The evolution of Hip Hip is now turning toward E-Hop (Electronic Hop) and Korean American rapper Sang Moon (aka A-Z-atik), says he has caught this wave early as it takes over dance clubs all over the nation. This is all par-for-the-course for a young man whose lot in life has honed his skills to stay one-step ahead.
E-Hop is essentially dance club techno music that DJ’s can “chop up,” add back tracks, and where rap performers can perform lyrics over the beat.
“This is a new genre that is going to take over everything,” said Sang Moon, a 21-year-old producer, composer and rap artist who started his own Indie label, SMIRK Entertainment in 2005. “Hip Hop, with the regular punch lines is fading away pretty fast. Free style battles are fading away and that genre is over. Everything is electronic and not analog anymore. E-Hop is my style because I have to stay original. I need to be one step ahead of the competition.”
E-Hop is the new generation of dance party that Moon learned about from a local promoter. Sang was a slow rapper and never imagined that he would embrace this change, but will go wherever his creative energy takes him. Now he even choreographs with his hype man and background dancers.
“E-Hop allows you to dance while you rap and that is not something rappers are known for,” he said. “Hip hop dancers are also not known for rapping.”
Moon said E-Hop is ideal for the teen to 25 crowd, that by-in-large need the Friday or Saturday night to cut loose and break free from the stress of school or jobs all week. These include the bulk of the Minnesota Asian community that is largely under thirty and Southeast Asian. This crowd is not much for the Gangster rap.
“Nowadays, people want to be in the club to dance and have a good time,” said Moon. “That’s where the air is at right now. They don’t want to see people shoot and fight anymore.”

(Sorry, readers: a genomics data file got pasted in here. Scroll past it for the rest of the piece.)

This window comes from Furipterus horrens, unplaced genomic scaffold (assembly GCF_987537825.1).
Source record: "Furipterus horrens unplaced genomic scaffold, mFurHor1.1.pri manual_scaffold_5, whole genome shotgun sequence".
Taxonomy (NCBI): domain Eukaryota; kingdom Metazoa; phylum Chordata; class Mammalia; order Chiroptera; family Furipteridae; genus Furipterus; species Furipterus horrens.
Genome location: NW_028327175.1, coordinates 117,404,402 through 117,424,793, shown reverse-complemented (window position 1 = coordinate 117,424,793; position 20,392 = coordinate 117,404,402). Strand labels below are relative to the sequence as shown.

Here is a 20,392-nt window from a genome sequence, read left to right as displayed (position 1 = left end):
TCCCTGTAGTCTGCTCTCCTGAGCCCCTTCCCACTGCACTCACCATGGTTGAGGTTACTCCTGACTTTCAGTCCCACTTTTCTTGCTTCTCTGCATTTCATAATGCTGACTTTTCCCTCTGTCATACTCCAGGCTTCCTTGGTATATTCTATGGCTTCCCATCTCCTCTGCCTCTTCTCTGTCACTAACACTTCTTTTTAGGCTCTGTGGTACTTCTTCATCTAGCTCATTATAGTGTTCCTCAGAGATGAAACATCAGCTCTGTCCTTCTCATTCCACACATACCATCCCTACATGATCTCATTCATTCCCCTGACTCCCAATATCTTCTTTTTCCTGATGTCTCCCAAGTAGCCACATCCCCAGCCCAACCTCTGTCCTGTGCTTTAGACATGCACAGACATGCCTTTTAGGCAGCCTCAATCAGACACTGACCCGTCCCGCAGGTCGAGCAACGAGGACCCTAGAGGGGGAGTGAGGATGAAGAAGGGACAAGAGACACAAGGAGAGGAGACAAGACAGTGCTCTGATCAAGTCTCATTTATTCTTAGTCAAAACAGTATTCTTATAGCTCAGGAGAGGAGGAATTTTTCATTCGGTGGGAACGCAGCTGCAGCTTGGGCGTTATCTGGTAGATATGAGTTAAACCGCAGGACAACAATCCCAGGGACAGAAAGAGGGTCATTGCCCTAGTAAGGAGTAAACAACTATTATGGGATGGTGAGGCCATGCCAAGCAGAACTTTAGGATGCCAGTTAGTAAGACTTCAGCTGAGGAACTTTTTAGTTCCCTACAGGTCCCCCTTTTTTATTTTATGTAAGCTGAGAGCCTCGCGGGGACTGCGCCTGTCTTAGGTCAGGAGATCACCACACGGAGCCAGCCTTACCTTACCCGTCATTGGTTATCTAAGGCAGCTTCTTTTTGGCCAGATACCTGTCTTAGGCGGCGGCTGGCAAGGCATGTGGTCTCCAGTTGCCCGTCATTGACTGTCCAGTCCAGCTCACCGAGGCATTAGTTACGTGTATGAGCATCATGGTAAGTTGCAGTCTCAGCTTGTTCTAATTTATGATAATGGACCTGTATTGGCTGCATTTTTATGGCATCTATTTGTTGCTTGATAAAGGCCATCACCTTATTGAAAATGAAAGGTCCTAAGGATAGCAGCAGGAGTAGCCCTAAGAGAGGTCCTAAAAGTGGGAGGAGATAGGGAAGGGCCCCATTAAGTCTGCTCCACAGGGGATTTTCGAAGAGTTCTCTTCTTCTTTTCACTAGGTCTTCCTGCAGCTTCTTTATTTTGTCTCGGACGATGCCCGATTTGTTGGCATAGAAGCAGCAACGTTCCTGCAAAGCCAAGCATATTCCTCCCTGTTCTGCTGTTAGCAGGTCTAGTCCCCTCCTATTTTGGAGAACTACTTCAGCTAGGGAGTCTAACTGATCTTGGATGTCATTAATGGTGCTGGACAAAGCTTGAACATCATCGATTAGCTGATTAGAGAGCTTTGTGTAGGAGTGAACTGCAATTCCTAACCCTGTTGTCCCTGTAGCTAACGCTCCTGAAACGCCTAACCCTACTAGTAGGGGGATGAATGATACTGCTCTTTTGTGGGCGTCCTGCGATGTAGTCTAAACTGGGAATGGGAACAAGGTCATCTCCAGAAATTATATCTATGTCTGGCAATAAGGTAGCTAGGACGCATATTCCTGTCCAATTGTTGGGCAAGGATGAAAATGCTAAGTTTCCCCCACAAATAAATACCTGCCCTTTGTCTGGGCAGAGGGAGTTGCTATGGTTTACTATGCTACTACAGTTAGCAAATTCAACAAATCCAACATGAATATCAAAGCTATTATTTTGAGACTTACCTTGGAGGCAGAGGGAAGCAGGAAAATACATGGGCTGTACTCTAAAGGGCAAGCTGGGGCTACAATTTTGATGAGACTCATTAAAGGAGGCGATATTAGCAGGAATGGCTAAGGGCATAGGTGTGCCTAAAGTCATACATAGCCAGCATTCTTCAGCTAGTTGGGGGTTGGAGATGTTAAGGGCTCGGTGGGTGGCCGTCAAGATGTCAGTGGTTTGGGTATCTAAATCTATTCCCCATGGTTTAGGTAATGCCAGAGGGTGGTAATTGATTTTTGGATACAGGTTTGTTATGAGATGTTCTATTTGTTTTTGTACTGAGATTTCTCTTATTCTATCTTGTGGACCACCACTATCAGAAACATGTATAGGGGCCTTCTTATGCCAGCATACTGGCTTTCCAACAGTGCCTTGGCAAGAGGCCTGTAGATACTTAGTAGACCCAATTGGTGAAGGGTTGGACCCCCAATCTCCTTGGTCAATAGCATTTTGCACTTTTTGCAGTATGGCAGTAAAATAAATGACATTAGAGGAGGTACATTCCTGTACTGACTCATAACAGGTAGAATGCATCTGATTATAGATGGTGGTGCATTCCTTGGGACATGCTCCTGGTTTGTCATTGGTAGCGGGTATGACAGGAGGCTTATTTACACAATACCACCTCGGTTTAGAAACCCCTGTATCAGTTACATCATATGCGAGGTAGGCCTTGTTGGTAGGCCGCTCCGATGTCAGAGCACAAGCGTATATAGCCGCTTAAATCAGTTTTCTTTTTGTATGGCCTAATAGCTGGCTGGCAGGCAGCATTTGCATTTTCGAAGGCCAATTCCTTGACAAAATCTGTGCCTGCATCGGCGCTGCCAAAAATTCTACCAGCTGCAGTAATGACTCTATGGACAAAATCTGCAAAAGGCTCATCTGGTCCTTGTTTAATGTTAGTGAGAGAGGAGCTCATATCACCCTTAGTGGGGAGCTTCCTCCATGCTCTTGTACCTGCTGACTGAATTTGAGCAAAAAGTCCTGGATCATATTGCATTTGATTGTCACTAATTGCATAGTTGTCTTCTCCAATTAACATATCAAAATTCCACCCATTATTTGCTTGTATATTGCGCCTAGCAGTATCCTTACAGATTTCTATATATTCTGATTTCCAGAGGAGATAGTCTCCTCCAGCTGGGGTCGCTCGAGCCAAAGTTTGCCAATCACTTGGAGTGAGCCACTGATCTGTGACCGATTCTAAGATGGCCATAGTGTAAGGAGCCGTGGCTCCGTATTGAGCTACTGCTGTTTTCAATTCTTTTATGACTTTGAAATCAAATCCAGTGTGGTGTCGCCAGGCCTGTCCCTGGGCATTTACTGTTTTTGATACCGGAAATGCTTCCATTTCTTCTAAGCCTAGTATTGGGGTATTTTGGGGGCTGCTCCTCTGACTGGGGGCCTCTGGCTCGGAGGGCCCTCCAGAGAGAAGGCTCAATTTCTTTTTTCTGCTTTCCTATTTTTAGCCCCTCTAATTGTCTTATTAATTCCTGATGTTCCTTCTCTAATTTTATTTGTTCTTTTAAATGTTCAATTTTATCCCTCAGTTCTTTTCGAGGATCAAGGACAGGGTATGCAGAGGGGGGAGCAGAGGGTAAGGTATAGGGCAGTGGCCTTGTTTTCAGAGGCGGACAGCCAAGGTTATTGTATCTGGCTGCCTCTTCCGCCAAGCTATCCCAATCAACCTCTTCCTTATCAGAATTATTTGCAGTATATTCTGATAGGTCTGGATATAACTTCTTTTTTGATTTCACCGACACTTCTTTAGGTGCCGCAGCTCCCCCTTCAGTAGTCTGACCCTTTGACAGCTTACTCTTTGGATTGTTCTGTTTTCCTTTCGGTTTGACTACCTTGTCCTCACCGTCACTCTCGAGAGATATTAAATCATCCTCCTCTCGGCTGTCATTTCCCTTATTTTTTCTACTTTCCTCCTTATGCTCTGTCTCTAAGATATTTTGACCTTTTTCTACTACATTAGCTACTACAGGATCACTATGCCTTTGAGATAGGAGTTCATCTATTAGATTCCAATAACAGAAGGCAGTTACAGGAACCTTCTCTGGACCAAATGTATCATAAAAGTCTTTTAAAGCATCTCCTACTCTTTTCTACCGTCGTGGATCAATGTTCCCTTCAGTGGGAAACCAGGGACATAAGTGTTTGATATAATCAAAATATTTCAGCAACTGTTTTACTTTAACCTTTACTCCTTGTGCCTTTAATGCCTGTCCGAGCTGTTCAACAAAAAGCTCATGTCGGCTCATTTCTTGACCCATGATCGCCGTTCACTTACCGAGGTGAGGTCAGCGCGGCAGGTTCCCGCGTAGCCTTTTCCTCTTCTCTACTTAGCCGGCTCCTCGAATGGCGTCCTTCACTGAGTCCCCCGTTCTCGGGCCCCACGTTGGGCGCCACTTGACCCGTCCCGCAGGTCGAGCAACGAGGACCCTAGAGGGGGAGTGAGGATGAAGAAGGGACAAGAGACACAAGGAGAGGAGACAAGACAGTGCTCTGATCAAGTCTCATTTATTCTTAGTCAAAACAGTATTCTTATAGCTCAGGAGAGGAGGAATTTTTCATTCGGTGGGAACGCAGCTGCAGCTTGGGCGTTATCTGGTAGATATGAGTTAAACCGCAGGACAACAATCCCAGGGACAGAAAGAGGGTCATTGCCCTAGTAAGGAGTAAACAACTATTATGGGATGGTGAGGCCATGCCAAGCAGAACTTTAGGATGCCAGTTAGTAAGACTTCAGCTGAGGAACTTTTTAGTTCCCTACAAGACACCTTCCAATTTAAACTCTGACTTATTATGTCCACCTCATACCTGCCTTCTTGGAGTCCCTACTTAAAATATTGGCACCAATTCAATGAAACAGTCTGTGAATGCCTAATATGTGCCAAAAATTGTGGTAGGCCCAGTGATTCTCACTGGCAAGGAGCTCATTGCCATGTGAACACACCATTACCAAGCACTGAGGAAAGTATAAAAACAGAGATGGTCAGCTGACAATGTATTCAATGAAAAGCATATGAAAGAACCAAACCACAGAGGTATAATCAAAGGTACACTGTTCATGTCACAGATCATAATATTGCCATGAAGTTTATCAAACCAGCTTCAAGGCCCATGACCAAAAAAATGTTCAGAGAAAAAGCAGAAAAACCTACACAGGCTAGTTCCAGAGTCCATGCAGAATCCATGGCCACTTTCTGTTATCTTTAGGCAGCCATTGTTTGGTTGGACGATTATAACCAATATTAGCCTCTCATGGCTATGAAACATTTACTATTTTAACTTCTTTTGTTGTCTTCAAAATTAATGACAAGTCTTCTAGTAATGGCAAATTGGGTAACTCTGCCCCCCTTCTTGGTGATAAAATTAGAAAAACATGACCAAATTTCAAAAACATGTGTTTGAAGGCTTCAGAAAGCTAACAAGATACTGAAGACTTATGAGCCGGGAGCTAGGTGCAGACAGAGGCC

E-Hop is a genuine innovation of break beats and yet still is one more branch in the Hip Hop tree that stretches back three decades to Harlem where DJ Kool Herc first performed his scratchy album break beats that led to break dancing.
“The way to get the audience is to make sure the club is packed,” said Sang. “You do that when fans know they will feel the beat and the excitement every minute you are on stage. The beats get the people up and dancing even before you take stage and begin the rap.”
To understand Hip Hop, Sang said to think of it as a tree with branches of Break Dancing, DJ, Beatboxing and Rap with its lyrical, competitive styles and hype partners.
Hip Hop differs from other musical genre in that is was born out of competition, said Moon. Though it might seem shocking to someone looking in for the first time, those familiar with this musical culture of competition will appreciate the aggressive lyrics and subject matter as natural and real to the artist’s experience.
“Hip hop is competition,” he said. “It is dance battling about who is the best. If you are not the best, I am going to hit on you because you are the best.
“…How are they going to respect me as an Asian artist?” he added “I know to expect to be hit on more than most. I hope for the best and prepare for the worst.”
Gangster rap brought the intimidation and controversy to a deadly level. Artists were shot and killed after enjoying a brief moment on the top of their game. Moon says it has come back before after being overtaken by bubble gum rap, and will likely return again when E-Hop has run its course.
“It started everything,” he added. “Gangster rap is a way of life.”
Moon describes the complexion of rap around the nation as the East Coast with its slow, poetic rapping; the West Coast with its Gangster rap; and the South with its “Chop,” developed. Minnesota is part of the Midwest Twist scene, a “very fast, snap back style,” developed by “Twista”, and “Bone Thugs ‘N Harmony.”